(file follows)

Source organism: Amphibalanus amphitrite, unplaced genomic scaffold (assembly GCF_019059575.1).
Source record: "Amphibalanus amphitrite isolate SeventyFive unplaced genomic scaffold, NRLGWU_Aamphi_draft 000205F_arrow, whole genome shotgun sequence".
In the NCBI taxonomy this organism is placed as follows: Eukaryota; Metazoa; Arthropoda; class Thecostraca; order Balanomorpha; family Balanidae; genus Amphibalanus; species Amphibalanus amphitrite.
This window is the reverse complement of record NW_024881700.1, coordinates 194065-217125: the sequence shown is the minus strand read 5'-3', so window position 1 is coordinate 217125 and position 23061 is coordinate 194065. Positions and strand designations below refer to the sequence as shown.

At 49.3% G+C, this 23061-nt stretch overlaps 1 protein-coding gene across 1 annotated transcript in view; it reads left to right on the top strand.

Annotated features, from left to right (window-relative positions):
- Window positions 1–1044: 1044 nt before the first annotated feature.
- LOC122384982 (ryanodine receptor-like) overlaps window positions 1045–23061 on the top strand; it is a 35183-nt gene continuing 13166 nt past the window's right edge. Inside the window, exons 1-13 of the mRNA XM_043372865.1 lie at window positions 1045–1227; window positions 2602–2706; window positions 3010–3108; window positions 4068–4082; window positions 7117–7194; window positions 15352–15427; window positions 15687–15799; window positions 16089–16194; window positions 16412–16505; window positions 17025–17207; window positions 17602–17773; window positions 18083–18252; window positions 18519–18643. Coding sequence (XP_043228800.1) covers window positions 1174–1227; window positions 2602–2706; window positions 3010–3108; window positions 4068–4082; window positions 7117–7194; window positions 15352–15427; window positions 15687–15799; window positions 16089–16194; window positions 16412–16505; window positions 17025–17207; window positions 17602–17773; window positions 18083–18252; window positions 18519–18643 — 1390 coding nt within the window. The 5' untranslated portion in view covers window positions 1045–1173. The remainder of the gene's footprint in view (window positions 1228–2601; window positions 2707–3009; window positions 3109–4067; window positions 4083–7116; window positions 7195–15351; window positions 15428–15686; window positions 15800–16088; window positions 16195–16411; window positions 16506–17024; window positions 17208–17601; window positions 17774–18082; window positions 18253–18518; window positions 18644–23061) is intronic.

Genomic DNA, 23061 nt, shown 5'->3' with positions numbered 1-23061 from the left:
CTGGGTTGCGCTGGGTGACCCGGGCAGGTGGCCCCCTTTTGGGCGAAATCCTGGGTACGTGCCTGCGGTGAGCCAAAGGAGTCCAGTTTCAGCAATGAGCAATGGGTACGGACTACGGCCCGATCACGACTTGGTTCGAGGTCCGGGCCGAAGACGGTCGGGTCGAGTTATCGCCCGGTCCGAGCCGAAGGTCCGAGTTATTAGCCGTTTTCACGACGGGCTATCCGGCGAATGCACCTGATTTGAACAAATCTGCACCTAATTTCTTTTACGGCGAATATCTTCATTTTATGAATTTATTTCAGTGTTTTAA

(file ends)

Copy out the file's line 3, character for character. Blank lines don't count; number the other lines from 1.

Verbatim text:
In the NCBI taxonomy this organism is placed as follows: Eukaryota; Metazoa; Arthropoda; class Thecostraca; order Balanomorpha; family Balanidae; genus Amphibalanus; species Amphibalanus amphitrite.